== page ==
In addition to thickening a portion of the wall, a different material may be used, provided either through bonding or through a change in composition. Alternatively, a material may be used that is strengthened, fortified, reinforced or otherwise stiffened through the application of energy or a chemical. For example, ultraviolet light or another form of radiation may be used to locally stiffen a section of the wall, as would be the case with certain types of polymerization techniques. Or a chemical may be injected into the wall causing a change in durometer. An advantage of these alternative techniques is that the stiffening may be carried out with the ADR in situ, perhaps through the very defect in the annulus fibrosis (AF) to be fortified.
FIG. 2 is an axial cross section through another embodiment of an ADR according to this invention. In this case, a portion of the wall contains a material 202 with increased durometer.
FIG. 3 is an axial cross section through an alternative ADR embodiment. The material 302 with increased radial stiffness is placed over a portion of the wall. The stiffer material can be adhered to the wall or compositionally transition. FIG. 4 is an axial cross section through a further alternative ADR embodiment, wherein the wall composite of a material or materials with varying durometers. For example, portion 402 may be stiffer in a radial direction than portion 406.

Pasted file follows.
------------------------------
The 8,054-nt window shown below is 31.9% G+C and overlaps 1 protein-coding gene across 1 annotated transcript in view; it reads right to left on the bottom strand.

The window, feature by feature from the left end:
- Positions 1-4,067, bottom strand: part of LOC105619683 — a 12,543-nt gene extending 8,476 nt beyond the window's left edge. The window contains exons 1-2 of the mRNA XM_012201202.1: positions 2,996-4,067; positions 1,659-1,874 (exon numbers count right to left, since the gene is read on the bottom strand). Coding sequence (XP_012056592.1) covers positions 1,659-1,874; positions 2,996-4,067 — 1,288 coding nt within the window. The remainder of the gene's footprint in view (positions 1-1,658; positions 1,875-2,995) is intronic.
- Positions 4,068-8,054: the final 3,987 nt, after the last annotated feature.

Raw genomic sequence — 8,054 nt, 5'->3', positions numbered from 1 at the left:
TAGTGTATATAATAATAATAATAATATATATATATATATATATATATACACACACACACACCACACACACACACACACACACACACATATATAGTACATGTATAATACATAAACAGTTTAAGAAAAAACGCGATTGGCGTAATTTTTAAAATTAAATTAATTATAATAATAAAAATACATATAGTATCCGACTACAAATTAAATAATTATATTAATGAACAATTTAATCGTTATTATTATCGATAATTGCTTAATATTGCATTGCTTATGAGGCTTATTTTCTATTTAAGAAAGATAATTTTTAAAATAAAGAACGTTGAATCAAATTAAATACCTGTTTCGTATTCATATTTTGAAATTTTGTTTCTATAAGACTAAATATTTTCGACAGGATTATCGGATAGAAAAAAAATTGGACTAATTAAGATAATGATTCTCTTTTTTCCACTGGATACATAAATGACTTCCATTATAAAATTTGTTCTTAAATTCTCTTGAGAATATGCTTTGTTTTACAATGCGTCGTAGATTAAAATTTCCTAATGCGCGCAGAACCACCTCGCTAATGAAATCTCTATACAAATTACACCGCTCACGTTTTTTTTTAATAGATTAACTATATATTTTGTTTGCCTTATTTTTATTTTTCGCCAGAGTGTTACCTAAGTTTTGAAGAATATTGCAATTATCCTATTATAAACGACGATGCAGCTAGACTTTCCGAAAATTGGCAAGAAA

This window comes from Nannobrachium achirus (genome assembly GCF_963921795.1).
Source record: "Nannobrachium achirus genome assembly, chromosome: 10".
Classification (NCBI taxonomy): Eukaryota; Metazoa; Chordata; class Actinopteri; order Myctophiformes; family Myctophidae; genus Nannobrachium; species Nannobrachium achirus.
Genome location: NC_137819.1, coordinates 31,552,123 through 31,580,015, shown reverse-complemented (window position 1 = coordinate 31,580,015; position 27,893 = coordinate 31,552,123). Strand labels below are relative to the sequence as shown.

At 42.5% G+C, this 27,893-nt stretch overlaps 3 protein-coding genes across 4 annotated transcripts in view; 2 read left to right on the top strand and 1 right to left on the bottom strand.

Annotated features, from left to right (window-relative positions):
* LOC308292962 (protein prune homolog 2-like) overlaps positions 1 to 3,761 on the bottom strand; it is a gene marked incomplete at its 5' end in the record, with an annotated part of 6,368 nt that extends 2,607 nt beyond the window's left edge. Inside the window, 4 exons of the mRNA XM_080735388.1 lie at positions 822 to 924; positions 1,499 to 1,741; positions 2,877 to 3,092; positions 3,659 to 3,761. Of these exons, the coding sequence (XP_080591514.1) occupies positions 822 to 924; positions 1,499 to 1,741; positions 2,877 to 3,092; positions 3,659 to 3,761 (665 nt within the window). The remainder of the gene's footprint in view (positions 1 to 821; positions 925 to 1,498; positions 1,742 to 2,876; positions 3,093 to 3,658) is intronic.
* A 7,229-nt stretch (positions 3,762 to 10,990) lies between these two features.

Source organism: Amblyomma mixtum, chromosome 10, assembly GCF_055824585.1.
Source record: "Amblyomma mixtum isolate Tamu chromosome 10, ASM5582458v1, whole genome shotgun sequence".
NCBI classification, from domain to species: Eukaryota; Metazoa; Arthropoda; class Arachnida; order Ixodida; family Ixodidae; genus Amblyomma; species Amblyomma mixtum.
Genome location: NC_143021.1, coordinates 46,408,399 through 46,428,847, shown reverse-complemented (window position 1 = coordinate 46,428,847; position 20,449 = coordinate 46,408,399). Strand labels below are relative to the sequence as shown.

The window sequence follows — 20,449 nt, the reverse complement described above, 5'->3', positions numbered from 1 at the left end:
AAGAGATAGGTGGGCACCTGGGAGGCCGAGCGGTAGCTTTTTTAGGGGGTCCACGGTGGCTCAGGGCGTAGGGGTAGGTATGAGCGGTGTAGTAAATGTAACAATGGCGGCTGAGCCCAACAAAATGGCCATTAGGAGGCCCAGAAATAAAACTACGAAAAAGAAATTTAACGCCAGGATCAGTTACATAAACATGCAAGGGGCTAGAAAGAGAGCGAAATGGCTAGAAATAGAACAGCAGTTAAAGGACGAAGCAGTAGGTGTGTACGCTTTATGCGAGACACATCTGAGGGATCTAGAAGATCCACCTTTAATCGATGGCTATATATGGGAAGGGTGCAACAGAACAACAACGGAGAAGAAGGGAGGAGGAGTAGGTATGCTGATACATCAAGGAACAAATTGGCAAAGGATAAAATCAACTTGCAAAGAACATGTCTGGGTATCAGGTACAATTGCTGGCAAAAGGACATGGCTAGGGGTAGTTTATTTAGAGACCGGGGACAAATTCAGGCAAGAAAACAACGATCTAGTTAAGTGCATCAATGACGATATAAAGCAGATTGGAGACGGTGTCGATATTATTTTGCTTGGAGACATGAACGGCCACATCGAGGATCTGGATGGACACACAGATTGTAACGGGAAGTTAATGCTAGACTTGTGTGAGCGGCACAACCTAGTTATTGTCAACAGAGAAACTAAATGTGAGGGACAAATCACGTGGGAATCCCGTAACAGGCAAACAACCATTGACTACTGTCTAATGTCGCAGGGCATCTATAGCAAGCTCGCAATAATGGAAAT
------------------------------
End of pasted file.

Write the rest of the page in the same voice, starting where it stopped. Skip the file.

FIG. 5 is an axial cross section of an alternative embodiment of the ADR drawn in FIG. 1. A more focal area 502 of the outer wall is thicker to better fit into a hole in the AF.
FIG. 6 is an axial cross section of a disc and the embodiment of the ADR drawn in FIG. 1. In this case, the thicker portion 106 of the ADR is aligned with a defect 604 in the AF. Axial loads to the center 606 are again transferred to the outer wall of the body, which selectively applies hoop stress to the intact area of the AF. The ADR may be inserted through the defect in the AF.
FIG. 7 is an axial cross section of a disc and the embodiment of the ADR drawn in FIG. 2. The stiffer portion 202 is aligned with two deficient areas 708, 709 of the AF. Either or both of the defects may be surgically created or may represent deficient areas in the AF from a herniated Nucleus Pulposus.